New Delhi:Don't call me an Indo-Anglian author: Kunal Basu (Interview) - IANS
Posted On: 31/01/2008 10:30 GMT
 
Print this page Feel free to ask your question Tell a friend Browse archive

New Delhi: Based in Oxford, he has been churning out “what if…” stories that have set the literary fraternity abuzz. Kunal Basu, author of “The Japanese Wife” , who insists he does not write about the diaspora, likes to work with the element of the unknown.

Clad in a black Nehru-style jacket, Basu looks every inch the Oxford don - he teaches marketing at Templeton College after all - but his dreamy eyes and mop of unruly salt-and-pepper curls give the writer away.

“Kunal Basu, the man, does not exist. When he is not teaching, he is at his desk writing,” he says. Busy thinking up “what if…” stories.

“All my stories have this element of the unknown - an imagined space. Suppose something like this had happened, what would it be like,” Basu told IANS in an interview here.

He was in the Indian capital for the launch of “The Japanese Wife”, a collection of short stories published by Harper Collins.

Basu likes to set himself apart from other NRI writers. “Don’t call me an Indo-Anglian author. I think I am one of the few Indian authors who do not write about the diaspora - that is if diaspora means non-resident Indians and crossover culture.

“None of my protagonists are NRIs or people of Indian origin living abroad. I think I am a complete Indian when it comes to writing about India and a foreigner when the story is set outside India.

“For instance, my book, ‘The Racist’, did not have a single Indian character or any Indian location. Similarly, in my collection of short stories, ‘The Japanese Wife’, the characters are either foreign or Indian. Their paths, however, cross sometimes.”

He has authored “The Opium Clerk”, “The Miniaturist” and “The Racist”.

“The Japanese Wife” has scaled a new milestone. It is being made into a movie by renowned filmmaker Aparna Sen. Its title story is the long-distance love saga in epistles between a lonely Bengali teacher and his Japanese wife whom he has never met.

“I did not consciously intend to write a long distance love story. It was just another thought that crept into my mind and I thought what if…”

“It is very difficult to say from where I get my story ideas. All my stories are confluences of thought. I keep thinking of stories constantly and only those which sound promising to my brain find their way on pen and paper,” says Basu.

His thoughts can be spurred by anything, says Basu, sometimes even by something as innocuous as newspaper reports. “One of the short stories, ‘The Grateful Ganga’, in my recent anthology was inspired by a small newspaper report about the death of rock musician Jerry Garcia of the band Grateful Dead.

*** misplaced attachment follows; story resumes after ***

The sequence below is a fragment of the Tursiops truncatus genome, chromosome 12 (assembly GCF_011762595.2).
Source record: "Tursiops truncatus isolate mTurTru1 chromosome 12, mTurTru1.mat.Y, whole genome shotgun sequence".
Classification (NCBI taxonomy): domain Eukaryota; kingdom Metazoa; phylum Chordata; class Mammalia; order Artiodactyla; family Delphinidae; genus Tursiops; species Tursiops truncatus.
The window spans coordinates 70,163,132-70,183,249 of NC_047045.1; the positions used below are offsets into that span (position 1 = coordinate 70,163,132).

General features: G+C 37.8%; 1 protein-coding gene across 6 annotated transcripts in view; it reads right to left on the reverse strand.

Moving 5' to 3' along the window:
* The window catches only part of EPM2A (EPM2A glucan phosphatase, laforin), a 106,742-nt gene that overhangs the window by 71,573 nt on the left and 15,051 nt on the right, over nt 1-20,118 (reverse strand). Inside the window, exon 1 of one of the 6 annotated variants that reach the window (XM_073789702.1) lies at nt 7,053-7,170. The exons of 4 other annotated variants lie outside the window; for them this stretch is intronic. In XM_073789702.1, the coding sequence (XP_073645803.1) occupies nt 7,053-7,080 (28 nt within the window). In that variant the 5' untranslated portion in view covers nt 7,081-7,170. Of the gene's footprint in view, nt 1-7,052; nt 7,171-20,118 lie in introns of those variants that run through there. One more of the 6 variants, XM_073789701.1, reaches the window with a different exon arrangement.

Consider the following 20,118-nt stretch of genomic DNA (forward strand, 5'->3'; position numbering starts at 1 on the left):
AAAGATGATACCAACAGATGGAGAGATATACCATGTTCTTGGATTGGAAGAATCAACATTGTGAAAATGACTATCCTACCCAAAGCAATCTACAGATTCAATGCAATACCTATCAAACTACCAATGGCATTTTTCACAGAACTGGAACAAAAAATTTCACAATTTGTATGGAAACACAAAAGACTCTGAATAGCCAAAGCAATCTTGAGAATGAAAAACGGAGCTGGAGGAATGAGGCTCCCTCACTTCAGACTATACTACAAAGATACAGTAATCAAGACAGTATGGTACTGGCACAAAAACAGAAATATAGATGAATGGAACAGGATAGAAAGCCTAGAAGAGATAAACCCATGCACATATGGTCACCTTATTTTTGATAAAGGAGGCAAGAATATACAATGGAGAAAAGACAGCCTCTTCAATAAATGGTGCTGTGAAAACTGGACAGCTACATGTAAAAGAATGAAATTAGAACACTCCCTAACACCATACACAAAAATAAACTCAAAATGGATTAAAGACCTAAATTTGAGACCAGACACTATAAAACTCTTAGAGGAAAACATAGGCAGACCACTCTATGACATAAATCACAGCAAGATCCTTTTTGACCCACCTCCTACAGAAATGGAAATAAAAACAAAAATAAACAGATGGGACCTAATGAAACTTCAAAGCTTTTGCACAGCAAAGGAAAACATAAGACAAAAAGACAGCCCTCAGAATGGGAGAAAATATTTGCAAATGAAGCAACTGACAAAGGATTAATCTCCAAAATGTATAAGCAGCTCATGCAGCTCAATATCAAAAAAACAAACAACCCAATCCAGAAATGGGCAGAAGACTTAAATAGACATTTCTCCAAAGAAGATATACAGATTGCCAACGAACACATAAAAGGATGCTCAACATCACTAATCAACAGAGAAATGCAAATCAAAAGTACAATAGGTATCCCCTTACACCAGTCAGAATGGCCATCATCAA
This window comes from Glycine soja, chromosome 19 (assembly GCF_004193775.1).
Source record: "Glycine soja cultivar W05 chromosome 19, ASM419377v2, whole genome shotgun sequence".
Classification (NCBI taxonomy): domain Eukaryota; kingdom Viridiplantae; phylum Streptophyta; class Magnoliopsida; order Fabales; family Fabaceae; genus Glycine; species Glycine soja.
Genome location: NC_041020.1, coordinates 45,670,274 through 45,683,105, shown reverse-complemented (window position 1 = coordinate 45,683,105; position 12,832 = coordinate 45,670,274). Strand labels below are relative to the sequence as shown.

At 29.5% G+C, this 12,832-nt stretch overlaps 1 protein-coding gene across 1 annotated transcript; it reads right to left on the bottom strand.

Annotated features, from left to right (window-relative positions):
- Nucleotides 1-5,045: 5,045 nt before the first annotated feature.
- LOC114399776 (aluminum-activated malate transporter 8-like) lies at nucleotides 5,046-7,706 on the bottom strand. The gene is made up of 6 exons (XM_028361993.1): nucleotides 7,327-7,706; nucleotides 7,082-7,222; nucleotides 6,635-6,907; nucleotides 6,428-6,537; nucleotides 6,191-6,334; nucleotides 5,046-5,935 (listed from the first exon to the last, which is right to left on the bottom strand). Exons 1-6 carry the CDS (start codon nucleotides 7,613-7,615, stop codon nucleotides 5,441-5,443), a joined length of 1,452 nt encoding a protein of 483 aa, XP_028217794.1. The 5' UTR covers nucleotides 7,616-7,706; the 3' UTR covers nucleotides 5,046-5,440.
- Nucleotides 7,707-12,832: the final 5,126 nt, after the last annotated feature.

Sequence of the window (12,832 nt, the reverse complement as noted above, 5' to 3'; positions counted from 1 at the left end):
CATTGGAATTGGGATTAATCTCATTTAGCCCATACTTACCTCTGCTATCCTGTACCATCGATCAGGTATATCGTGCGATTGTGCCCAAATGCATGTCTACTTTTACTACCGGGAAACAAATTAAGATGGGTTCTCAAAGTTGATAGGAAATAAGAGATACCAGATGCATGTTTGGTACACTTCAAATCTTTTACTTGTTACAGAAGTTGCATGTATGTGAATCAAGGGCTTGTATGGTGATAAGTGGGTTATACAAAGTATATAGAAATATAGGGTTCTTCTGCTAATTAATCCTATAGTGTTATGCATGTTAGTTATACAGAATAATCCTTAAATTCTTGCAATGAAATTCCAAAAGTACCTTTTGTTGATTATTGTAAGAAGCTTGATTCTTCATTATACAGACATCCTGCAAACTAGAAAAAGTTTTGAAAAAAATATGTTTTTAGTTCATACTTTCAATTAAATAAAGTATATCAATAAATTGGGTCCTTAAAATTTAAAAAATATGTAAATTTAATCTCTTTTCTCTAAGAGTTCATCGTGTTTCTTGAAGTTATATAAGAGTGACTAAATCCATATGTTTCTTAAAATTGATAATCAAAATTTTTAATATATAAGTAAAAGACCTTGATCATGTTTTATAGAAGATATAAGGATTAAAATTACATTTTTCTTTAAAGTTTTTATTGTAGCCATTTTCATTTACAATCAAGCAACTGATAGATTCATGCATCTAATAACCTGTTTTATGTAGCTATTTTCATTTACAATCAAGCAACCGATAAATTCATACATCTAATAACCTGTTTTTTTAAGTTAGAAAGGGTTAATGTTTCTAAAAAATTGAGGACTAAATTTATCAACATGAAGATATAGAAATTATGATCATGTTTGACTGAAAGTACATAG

“Garcia had two wives. One of them brought his ashes in an urn to be immersed in the Ganga respecting Garcia’s last wishes. But when the second wife came to know of it, she threatened to sue the first one,” narrates Basu.

On cue, “The Grateful Ganga” - the name, probably a take-off from the rock band The Grateful Dead - is the “story of two strangers - a widow of an American rock star - Andy Hofner - who is bringing his ashes for immersion in the Ganga and a Punjabi trader from Delhi’s Karol Bagh locality, married, with kids.”

His books, like his imagination, toy with variety. “All my books are different,” says Basu.

“‘The Opium Clerk’ (published in 2000) was the chronicle of the opium trade during the British era from Calcutta to Canton, whereas ‘The Miniaturist’ (published in 2004) was a slice of Mughal India under emperor Akbar narrating the story of a group of artists. ‘The Racist’ (2006), in comparison, was a totally European novel set in the 19th century about racism and evolution science,” explains Basu.

He is already on to his next venture, a novel set in contemporary India with an Indian protagonist. “Going by the pace, I think I will be able to complete it by 2010,” he says.

Born in Kolkata and educated in the United States, Basu draws his creative influence from a number of sources - Kolkata of the 1970s when masters like Mrinal Sen and Satyajit Ray were making their masterpieces. He even acted in a couple of them, “Punascha” and “Abasheshe” directed by Mrinal Sen.

Basu was born to literature - mother Shabi Basu was a Bengali writer and his father ran a publishing house. The influence is evident in his short story “Lenin’s Café”, one of the stories in his just-published anthology, about a father-son’s tryst with Lenin and communism in a Zurich cafe.

“It is autobiographical,” smiles Basu.

Like all good writers, Basu was a voracious reader as a child. “I read a lot. Mostly classical literature, the list is endless, but if you ask me to name my three most favourite authors, I would say Charles Dickens, Fyodor Dostoevsky and Bankim Chandra Chatterjee,” says Basu.

But do any of these authors influence him? “Not really. I follow my own style, genre. My books do not delve into the complexities of human psyche - not so substantially invested in the inner world. Context matters a lot in my books,” says Basu.

–By Madhusree Chatterjee, IANS

Edited & Published By Raj Francis Pereira

Post Your Comments For "New Delhi:Don't call me an Indo-Anglian author: Kunal Basu (Interview) - IANS"
Name:
E-mail:
Location:
Comments:
Your Rating For "New Delhi:Don't call me an Indo-Anglian author: Kunal Basu (Interview) - IANS":
Average Fair Good Very Good Excellent
For our security purposes your IP address is recorded.
Your IP address is 162.158.62.91
Please help us to fight spam by entering the security code as shown in the image:
security code